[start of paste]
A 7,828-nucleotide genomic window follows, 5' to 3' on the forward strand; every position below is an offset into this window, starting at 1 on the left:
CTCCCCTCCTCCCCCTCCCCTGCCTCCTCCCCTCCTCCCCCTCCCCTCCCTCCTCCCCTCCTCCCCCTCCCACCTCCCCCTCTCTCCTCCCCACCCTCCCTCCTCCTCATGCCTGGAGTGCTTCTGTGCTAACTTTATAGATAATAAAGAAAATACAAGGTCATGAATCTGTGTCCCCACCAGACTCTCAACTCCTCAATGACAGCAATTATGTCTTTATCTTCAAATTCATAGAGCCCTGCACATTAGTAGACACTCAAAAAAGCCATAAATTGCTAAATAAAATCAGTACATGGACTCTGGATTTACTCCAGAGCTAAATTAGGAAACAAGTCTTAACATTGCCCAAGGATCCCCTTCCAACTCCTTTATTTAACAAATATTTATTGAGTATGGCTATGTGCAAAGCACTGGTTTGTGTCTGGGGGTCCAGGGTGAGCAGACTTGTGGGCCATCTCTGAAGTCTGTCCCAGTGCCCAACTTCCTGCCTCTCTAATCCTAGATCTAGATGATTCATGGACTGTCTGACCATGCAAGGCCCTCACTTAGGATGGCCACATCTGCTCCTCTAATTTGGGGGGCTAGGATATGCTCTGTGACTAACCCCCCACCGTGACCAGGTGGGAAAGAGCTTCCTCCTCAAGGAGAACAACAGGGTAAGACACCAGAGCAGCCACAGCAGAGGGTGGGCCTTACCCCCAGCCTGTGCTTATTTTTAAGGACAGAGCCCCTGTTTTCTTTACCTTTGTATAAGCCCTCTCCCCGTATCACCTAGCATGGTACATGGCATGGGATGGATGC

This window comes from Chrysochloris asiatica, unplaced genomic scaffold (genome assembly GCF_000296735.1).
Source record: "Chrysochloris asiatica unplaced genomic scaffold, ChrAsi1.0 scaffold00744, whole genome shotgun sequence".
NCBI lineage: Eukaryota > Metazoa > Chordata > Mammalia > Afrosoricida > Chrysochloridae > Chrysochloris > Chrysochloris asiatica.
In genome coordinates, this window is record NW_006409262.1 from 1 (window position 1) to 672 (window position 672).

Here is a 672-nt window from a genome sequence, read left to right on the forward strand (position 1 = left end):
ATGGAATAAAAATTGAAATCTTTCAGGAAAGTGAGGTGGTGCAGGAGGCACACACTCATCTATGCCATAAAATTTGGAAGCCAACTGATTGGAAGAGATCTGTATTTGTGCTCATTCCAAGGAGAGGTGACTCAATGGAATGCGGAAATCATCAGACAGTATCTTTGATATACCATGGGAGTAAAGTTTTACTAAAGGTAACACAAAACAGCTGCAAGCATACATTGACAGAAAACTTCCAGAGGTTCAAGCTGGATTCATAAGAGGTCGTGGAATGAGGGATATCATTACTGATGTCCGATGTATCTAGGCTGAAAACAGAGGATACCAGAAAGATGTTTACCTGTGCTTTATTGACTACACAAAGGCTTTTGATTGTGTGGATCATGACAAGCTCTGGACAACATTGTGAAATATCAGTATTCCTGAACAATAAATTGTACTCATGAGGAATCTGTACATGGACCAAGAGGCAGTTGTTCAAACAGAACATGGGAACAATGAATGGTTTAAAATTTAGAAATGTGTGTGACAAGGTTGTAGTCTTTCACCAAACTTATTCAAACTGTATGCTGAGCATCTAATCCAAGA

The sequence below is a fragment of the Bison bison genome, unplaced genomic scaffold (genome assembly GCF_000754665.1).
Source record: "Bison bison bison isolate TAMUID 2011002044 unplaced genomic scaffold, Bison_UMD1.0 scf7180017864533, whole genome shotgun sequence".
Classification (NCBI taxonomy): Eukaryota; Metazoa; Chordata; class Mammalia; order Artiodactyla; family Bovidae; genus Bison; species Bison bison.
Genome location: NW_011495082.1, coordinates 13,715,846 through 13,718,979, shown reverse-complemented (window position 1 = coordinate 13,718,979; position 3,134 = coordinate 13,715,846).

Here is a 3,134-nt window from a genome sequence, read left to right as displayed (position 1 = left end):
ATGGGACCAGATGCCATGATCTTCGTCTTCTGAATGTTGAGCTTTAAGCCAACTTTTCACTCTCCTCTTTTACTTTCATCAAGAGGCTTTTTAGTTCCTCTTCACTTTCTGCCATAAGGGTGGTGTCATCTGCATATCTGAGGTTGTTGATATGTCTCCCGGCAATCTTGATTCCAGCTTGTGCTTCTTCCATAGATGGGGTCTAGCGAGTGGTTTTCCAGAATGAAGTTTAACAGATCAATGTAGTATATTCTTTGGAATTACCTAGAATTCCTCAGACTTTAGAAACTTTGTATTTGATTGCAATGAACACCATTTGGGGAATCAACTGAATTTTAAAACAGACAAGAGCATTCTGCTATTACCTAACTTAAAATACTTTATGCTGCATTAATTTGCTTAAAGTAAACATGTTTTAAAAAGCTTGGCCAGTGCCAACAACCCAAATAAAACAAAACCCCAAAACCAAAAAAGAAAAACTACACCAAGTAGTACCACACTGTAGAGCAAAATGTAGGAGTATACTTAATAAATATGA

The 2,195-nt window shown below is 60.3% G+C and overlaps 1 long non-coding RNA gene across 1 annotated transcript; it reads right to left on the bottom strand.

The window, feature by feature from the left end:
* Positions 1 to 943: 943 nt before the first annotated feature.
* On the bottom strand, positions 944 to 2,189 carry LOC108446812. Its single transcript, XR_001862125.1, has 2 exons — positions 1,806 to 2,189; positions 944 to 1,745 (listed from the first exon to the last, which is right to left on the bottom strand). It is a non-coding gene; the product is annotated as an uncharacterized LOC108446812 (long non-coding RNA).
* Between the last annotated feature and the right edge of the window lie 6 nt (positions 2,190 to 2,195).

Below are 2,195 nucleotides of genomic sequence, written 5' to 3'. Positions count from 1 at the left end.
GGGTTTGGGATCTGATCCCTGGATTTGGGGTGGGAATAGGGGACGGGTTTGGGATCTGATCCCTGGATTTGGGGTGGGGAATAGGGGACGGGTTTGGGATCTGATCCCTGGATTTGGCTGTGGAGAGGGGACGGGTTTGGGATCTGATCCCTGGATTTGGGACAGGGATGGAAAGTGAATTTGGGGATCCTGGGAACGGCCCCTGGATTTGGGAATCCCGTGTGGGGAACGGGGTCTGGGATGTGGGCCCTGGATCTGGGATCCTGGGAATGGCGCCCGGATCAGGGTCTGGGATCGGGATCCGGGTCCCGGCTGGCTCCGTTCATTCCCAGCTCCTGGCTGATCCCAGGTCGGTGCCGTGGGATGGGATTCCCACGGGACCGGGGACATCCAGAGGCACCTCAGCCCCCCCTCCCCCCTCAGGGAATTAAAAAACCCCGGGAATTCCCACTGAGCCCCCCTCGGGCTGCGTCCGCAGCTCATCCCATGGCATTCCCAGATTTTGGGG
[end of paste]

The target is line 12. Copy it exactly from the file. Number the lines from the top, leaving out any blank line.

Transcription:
Genome location: NW_011495082.1, coordinates 13,715,846 through 13,718,979, shown reverse-complemented (window position 1 = coordinate 13,718,979; position 3,134 = coordinate 13,715,846).